Through roping in his touring pals officially this time around (as ‘Blacksmith’), with ‘Club Meds’, Canadian troubadour Dan Mangan has produced an expansive and assured record. Strings, brass and even woodwind make an appearance alongside Mangan’s piano and – of course – acoustic guitar, and (mostly) combine with disconcerting ease; musically, this is one dark album.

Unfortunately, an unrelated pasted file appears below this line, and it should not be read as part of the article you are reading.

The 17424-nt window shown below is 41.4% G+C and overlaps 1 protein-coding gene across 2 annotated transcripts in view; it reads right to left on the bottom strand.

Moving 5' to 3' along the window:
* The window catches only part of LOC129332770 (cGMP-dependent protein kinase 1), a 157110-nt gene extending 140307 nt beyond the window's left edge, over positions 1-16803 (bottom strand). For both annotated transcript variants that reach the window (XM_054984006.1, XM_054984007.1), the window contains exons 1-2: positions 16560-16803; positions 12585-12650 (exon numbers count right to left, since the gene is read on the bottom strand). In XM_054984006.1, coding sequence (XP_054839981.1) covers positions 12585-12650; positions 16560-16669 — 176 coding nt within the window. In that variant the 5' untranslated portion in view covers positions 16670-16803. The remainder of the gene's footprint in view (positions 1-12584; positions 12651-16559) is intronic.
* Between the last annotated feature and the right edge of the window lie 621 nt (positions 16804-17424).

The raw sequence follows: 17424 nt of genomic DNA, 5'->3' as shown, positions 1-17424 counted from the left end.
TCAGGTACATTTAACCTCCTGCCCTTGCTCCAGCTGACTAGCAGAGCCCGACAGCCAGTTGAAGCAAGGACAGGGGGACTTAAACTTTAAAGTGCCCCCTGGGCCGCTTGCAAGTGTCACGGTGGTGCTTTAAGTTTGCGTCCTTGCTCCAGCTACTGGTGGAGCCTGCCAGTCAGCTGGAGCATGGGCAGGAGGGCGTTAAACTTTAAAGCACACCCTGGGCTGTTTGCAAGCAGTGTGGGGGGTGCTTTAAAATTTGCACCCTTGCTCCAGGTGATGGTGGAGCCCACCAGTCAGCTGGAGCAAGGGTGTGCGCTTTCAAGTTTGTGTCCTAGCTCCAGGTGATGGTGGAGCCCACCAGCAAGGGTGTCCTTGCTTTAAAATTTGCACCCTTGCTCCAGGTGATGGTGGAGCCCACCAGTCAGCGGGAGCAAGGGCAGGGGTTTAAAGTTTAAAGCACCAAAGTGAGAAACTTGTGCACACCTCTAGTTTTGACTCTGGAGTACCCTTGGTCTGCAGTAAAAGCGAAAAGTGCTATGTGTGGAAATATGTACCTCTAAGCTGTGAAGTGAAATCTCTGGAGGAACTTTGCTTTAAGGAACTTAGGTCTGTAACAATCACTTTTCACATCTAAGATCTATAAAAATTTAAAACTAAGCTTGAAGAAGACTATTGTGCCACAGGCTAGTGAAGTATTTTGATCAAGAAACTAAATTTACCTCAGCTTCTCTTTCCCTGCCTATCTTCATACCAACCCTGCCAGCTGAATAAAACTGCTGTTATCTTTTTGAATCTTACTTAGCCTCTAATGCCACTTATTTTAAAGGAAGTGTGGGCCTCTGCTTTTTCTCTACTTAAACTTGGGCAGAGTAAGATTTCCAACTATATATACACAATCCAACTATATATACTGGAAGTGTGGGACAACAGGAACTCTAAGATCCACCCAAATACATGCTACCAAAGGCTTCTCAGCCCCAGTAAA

It’s miserable from the outset; “I give in,” Mangan sighs on stormy opener, ‘Offred’. Doom and gloom permeates all but snippets of the final three tracks (‘Club Meds’, ‘Pretty Good Joke’, ‘New Skies’) and even one of those begins “everybody’s dying”.
‘Club Meds’ is precise, mature and brooding, and despite the tendency to layer noises and experiment – most notably on the largely forgettable ‘War Spoils’ – is at its best when closer to Mangan’s folk-based home; ‘A Doll’s House Pavlovia’ is hypnotic, ‘XVI’ simple, yet gorgeously sad.